Objectives: Biologic effects of high homeopathic potencies can be studied in cell cultures using cell lines or primary cells. We hypothesized that primary cells would be more apt to respond to high potencies than cell lines, especially cancer cell lines. We set out to investigate the effects of low doses and high homeopathic potencies of cadmium chloride, respectively, in an intoxication model with human primary lymphocytes compared to a human leukemia cell line (Jurkat).
Design: Cells were pretreated with either low concentrations (nM-microM) or high potencies (pool 15-20c) of cadmium for 120 hours, following which they were exposed to a toxic treatment with a range of cadmium concentrations (8-80 microM) during 24 hours. Cell viability was eventually assessed by use of the MTS/PES assay. Controls included a vehicle (NaCl 0.9%) for the low concentrations of cadmium or water 15-20c for cadmium 15-20c. A total of 34 experiments were conducted, 23 with low concentrations and 11 with high potencies of cadmium. Data were analyzed by analysis of variance.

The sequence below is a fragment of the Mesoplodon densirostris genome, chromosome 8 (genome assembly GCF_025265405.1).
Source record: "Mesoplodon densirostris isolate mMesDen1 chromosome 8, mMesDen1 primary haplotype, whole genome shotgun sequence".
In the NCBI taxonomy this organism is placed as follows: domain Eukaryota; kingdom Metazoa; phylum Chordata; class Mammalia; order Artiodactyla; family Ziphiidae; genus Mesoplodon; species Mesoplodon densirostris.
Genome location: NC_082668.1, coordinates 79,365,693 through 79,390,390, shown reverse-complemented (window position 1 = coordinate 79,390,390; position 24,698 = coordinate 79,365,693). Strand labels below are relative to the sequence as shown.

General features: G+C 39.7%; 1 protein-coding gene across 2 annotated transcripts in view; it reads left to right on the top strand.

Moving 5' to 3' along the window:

Results: Pretreatment with low concentrations or high potencies of cadmium significantly increased cell viability in primary lymphocytes after toxic challenge, compared to control cells (mean effect +/- standard error = 19% +/- 0.9% for low concentrations respectively 8% +/- 0.6% for high potencies of cadmium; p < 0.001 in both cases). The pretreatment effect of low doses was significant also in cancerous lymphocytes (4% +/- 0.5%; p < 0.001), albeit weaker than in normal lymphocytes. However, high homeopathic potencies had no effect on cancerous lymphocytes (1% +/- 1.9%; p = 0.45).
Conclusions: High homeopathic potencies exhibit a biologic effect on cell cultures of normal primary lymphocytes. Cancerous lymphocytes (Jurkat), having lost the ability to respond to regulatory signals, seem to be fairly unresponsive to high homeopathic potencies.